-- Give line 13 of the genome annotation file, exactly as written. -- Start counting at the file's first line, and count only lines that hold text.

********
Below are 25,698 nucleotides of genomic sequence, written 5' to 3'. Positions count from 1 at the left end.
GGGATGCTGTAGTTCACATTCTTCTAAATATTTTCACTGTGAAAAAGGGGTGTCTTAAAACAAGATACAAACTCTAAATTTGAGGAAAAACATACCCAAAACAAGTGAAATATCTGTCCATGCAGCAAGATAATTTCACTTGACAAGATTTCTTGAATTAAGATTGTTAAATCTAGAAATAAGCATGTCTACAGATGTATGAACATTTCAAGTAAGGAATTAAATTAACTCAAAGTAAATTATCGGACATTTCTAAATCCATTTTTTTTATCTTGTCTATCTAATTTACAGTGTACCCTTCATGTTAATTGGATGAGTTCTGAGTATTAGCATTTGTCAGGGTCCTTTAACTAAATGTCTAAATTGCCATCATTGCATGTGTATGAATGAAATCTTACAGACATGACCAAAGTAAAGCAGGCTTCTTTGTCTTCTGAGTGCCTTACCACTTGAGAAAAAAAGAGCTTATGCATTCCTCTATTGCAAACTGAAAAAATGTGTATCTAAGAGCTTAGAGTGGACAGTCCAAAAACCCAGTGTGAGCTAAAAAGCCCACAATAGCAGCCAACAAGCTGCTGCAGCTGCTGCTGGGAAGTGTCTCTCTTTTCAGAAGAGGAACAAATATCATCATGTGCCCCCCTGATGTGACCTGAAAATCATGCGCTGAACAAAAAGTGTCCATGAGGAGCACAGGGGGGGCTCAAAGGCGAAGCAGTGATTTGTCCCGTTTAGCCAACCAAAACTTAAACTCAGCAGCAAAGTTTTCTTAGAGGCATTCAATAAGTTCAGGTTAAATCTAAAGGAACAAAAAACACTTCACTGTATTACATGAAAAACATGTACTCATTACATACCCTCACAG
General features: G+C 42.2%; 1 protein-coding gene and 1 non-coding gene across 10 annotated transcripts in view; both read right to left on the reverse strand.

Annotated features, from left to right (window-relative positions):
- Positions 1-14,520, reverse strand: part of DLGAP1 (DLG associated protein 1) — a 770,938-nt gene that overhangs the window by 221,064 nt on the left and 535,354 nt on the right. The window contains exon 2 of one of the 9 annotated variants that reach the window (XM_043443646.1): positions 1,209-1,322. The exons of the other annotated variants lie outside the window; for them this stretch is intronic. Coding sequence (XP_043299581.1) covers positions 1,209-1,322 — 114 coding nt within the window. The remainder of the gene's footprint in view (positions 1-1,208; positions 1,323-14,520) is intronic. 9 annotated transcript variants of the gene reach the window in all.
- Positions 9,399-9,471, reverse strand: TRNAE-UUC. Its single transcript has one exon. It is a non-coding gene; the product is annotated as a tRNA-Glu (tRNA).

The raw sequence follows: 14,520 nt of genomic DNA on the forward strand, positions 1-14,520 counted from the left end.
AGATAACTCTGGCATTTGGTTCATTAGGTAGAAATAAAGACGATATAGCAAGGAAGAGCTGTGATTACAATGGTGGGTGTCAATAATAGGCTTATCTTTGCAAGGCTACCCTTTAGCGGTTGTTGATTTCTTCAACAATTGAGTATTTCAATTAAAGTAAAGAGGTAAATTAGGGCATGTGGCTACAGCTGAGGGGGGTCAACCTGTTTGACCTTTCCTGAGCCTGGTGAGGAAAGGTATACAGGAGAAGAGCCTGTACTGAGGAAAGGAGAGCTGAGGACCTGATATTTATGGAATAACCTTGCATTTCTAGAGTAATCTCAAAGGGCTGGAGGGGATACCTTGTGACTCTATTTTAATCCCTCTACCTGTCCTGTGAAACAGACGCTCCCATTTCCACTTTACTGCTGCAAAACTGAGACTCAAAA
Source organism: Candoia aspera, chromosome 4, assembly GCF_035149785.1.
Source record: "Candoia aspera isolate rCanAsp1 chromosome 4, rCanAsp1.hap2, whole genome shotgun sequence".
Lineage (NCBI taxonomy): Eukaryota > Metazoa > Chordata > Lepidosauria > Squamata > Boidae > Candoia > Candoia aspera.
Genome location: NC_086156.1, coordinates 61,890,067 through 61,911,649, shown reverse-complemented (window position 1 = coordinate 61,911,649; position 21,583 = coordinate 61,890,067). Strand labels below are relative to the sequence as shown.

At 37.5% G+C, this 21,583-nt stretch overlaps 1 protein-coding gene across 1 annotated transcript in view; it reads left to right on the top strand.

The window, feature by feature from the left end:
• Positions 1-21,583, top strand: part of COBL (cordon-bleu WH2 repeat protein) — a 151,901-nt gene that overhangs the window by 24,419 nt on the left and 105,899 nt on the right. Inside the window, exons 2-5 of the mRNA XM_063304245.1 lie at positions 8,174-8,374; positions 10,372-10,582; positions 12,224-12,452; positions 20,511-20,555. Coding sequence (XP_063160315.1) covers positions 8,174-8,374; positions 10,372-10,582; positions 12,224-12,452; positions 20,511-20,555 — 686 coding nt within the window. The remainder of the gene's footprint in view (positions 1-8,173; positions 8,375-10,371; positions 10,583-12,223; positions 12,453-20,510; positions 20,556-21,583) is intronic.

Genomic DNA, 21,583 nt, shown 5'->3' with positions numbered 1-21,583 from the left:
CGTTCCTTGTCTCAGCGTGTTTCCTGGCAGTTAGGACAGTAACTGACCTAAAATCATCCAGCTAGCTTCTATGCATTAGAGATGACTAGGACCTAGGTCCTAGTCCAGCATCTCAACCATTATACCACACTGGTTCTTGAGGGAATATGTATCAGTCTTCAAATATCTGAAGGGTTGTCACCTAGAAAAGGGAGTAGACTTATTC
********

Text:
At 37.5% G+C, this 21,583-nt stretch overlaps 1 protein-coding gene across 1 annotated transcript in view; it reads left to right on the top strand.